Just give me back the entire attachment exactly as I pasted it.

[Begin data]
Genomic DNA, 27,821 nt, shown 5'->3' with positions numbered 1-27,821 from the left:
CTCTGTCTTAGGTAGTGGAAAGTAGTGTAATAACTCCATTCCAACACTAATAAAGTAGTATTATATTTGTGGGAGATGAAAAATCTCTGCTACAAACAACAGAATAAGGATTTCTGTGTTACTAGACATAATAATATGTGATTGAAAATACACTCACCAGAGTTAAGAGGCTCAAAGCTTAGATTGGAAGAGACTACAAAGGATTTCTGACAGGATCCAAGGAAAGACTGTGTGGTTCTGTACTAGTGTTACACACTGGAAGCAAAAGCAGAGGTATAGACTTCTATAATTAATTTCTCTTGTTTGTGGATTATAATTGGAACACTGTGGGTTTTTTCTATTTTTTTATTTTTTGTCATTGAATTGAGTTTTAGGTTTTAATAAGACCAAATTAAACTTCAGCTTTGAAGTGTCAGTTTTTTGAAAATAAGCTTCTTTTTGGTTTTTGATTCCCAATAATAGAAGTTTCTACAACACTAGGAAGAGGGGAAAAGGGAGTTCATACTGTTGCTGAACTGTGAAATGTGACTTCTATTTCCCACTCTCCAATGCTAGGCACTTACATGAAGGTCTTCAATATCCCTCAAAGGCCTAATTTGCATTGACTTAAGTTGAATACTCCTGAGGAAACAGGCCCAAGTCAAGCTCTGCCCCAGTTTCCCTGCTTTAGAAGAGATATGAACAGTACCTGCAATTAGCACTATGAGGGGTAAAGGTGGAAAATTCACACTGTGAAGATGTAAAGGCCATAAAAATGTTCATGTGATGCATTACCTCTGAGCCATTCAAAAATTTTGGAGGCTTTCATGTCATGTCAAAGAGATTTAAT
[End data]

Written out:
Genomic DNA, 27,821 nt, shown 5'->3' with positions numbered 1-27,821 from the left:
CTCTGTCTTAGGTAGTGGAAAGTAGTGTAATAACTCCATTCCAACACTAATAAAGTAGTATTATATTTGTGGGAGATGAAAAATCTCTGCTACAAACAACAGAATAAGGATTTCTGTGTTACTAGACATAATAATATGTGATTGAAAATACACTCACCAGAGTTAAGAGGCTCAAAGCTTAGATTGGAAGAGACTACAAAGGATTTCTGACAGGATCCAAGGAAAGACTGTGTGGTTCTGTACTAGTGTTACACACTGGAAGCAAAAGCAGAGGTATAGACTTCTATAATTAATTTCTCTTGTTTGTGGATTATAATTGGAACACTGTGGGTTTTTTCTATTTTTTTATTTTTTGTCATTGAATTGAGTTTTAGGTTTTAATAAGACCAAATTAAACTTCAGCTTTGAAGTGTCAGTTTTTTGAAAATAAGCTTCTTTTTGGTTTTTGATTCCCAATAATAGAAGTTTCTACAACACTAGGAAGAGGGGAAAAGGGAGTTCATACTGTTGCTGAACTGTGAAATGTGACTTCTATTTCCCACTCTCCAATGCTAGGCACTTACATGAAGGTCTTCAATATCCCTCAAAGGCCTAATTTGCATTGACTTAAGTTGAATACTCCTGAGGAAACAGGCCCAAGTCAAGCTCTGCCCCAGTTTCCCTGCTTTAGAAGAGATATGAACAGTACCTGCAATTAGCACTATGAGGGGTAAAGGTGGAAAATTCACACTGTGAAGATGTAAAGGCCATAAAAATGTTCATGTGATGCATTACCTCTGAGCCATTCAAAAATTTTGGAGGCTTTCATGTCATGTCAAAGAGATTTAAT